The analysis found that for every 10 mmHg increase in diastolic blood pressure (pressure when the heart is resting between beats), there was an 18-percent-higher risk for pregnancy loss among the study population. A millimeter of mercury, or mmHg, is the unit of measure used for blood pressure. The researchers also found a 17 percent increase in pregnancy loss for every 10 mmHg increase in mean arterial pressure, a measure of the average pressure in the arteries during full heart beat cycles. The study was conducted by researchers at the Eunice Kennedy Shriver National Institute of Child Health and Human Development (NICHD).
“Elevated blood pressure is linked to heart disease, stroke, and kidney disease,” said the study’s senior author, Enrique Schisterman, Ph.D., chief of the Epidemiology Branch at NICHD. “Our findings suggest that attaining a healthy blood pressure before pregnancy could not only have benefits later in life, but also reduce the chances for pregnancy loss.”
NICHD researchers analyzed data collected as part of the Effects of Aspirin in Gestation and Reproduction (EAGeR) trial, which sought to determine if daily low-dose aspirin (81 milligrams) could prevent miscarriage in women who had a history of pregnancy loss.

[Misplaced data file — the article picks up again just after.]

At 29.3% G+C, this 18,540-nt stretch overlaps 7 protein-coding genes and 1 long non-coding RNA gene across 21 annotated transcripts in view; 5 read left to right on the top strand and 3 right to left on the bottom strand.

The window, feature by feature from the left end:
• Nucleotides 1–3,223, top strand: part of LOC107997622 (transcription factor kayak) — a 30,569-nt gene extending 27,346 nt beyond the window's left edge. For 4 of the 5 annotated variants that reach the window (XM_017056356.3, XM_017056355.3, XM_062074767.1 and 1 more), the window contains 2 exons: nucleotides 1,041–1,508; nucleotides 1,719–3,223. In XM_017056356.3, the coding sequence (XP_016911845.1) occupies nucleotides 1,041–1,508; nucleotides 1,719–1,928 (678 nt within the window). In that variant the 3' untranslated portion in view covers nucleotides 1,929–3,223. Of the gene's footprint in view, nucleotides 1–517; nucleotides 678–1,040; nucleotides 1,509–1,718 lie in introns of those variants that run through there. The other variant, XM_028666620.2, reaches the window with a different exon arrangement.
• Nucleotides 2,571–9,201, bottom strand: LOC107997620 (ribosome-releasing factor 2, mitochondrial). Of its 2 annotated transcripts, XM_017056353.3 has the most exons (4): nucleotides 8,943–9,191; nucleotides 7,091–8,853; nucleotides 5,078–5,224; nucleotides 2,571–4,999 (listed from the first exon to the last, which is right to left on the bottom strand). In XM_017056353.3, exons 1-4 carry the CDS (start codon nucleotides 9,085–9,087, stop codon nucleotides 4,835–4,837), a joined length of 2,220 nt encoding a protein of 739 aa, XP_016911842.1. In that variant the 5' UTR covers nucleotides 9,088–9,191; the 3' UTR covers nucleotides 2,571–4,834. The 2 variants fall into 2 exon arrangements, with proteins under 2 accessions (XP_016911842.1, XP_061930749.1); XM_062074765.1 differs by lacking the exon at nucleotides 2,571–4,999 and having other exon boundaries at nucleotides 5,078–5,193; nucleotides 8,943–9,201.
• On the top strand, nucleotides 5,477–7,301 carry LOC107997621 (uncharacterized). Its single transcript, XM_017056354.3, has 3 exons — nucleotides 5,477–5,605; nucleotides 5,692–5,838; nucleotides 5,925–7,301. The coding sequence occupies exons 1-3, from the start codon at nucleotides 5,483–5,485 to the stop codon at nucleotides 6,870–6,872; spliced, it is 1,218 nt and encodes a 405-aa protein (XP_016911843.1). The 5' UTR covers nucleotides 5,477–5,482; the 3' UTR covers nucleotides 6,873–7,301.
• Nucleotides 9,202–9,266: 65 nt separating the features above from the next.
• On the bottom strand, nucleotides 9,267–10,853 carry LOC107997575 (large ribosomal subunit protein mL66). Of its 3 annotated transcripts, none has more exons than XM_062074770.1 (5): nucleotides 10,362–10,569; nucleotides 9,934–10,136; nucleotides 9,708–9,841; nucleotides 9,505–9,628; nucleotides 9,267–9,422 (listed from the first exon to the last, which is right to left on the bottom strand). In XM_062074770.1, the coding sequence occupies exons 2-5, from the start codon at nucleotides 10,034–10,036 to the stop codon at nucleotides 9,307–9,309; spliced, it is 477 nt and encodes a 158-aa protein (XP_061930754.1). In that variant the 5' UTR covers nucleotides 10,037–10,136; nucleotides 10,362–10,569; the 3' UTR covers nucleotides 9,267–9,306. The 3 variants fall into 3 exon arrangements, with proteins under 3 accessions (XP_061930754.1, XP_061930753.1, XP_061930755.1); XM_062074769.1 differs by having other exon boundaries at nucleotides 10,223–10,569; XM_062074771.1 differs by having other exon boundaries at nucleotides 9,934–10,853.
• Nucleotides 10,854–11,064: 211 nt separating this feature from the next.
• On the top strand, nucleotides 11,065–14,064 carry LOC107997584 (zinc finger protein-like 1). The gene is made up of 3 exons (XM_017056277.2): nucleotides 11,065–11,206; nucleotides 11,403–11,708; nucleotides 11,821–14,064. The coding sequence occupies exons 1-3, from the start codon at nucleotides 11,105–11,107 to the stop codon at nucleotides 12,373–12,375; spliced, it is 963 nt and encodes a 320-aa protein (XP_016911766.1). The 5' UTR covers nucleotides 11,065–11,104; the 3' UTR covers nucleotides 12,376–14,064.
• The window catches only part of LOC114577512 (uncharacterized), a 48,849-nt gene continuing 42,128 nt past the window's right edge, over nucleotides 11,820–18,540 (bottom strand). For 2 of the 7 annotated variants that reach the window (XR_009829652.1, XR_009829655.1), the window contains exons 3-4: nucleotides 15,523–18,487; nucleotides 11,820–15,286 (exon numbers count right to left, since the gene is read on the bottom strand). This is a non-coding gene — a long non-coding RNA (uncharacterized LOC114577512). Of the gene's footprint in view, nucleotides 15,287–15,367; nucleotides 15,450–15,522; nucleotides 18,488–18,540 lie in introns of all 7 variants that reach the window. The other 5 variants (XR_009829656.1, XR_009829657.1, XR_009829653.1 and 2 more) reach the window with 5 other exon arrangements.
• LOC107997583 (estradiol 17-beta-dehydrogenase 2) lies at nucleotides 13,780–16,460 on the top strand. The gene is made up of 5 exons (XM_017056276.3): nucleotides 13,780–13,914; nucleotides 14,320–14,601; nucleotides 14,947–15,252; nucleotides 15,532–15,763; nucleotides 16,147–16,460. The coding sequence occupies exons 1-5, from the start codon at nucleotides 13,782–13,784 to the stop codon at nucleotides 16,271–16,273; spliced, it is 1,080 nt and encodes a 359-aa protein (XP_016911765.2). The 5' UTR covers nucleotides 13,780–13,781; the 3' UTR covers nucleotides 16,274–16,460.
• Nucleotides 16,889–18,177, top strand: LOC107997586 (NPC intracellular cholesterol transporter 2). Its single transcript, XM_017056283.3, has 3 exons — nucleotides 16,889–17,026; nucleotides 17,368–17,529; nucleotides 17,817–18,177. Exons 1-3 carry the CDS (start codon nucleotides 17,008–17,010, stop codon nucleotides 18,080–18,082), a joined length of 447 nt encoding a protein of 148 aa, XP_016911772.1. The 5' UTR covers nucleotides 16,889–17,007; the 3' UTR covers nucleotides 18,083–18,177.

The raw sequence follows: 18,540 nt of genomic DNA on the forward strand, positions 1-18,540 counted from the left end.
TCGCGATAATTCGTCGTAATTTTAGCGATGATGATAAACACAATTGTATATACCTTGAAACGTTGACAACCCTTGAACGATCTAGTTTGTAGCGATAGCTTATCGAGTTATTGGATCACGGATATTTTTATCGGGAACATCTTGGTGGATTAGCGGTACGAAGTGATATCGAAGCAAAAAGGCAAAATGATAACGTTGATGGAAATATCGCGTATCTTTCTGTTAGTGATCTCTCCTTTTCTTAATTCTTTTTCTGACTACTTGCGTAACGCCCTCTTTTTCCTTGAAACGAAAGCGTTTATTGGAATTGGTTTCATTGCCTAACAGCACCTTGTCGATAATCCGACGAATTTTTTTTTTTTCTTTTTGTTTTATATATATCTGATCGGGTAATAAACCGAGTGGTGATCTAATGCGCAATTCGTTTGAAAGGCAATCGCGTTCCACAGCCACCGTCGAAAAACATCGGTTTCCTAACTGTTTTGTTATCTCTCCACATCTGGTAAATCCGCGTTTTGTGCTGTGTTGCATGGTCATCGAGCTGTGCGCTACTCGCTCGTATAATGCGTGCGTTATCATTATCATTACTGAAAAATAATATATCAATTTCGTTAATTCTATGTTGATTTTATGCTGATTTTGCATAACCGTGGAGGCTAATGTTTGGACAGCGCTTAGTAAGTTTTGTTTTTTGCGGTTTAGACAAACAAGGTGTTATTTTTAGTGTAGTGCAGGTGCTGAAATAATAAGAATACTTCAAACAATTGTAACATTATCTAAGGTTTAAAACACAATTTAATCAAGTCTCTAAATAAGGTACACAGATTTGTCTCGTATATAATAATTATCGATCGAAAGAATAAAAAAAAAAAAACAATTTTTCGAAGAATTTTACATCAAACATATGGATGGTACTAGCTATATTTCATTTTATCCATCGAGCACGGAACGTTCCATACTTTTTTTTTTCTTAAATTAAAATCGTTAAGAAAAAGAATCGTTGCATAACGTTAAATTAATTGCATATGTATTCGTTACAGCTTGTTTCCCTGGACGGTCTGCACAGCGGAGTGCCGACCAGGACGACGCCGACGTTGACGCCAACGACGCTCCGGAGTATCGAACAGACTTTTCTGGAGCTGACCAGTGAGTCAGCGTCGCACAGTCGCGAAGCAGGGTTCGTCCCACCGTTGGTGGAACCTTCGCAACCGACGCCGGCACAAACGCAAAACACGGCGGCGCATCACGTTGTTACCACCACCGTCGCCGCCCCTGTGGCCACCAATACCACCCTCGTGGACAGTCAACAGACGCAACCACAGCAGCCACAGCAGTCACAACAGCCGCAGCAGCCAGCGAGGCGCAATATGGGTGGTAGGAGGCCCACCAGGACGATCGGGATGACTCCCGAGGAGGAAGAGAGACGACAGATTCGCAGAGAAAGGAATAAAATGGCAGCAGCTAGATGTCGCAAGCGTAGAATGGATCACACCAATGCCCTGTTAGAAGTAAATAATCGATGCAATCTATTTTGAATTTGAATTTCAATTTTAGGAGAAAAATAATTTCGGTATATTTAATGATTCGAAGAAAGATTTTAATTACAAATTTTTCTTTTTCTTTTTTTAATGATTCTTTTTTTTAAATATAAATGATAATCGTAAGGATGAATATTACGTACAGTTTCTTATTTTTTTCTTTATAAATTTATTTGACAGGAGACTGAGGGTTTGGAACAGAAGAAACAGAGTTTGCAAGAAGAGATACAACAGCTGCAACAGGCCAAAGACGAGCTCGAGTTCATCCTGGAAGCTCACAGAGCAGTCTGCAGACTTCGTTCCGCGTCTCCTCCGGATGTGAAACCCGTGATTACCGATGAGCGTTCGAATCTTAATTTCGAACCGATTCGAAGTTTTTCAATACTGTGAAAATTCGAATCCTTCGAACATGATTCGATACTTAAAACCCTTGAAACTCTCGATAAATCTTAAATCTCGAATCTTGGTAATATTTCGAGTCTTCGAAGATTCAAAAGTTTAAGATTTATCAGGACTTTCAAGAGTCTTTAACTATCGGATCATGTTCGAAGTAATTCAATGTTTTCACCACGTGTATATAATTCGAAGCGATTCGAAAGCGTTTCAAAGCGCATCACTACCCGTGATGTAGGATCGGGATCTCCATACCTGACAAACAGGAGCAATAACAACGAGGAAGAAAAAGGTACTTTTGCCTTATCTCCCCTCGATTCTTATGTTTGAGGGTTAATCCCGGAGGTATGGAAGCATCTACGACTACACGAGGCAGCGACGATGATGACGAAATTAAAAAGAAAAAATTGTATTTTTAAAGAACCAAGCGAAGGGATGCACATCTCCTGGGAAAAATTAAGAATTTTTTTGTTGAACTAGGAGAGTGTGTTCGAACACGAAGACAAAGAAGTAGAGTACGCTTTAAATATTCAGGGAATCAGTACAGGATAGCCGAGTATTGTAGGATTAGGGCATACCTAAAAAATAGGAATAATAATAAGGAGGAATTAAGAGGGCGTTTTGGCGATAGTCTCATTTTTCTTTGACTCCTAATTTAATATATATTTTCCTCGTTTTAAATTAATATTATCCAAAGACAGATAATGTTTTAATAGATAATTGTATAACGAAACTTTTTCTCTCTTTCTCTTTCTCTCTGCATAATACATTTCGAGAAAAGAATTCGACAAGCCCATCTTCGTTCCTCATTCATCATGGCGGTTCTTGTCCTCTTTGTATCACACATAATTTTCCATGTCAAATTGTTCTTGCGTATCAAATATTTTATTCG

The EAGeR trial enrolled more than 1,200 women ages 18 to 40 years and took blood pressure readings before the women were pregnant and again in the fourth week of pregnancy. Average diastolic blood pressure for the women in the study was 72.5 mmHg; normal blood pressure in adults is a diastolic reading of below 80 mmHg. The authors began to see an increase in pregnancy loss among women who had a diastolic reading above 80 mmHg (approximately 25 percent of the participants). None of the women in the study had stage II high blood pressure (above 90 mmHg in systolic high blood pressure or above 140 mmHg in systolic blood pressure).
The researchers note that the study does not prove that elevated blood pressure causes pregnancy loss. It is possible that another, yet-to-be-identified factor could account for the findings. They added, however, that the relationship between preconception blood pressure and pregnancy loss remained the same when they statistically accounted for other factors that could increase pregnancy loss, such as increasing maternal age, higher body mass index or smoking.
“Our results suggest that further research could help determine if treating elevated blood pressure and other health risks before conception improves pregnancy outcomes,” said the study’s first author, Carrie Nobles, Ph.D., a postdoctoral fellow in the NICHD Epidemiology Branch.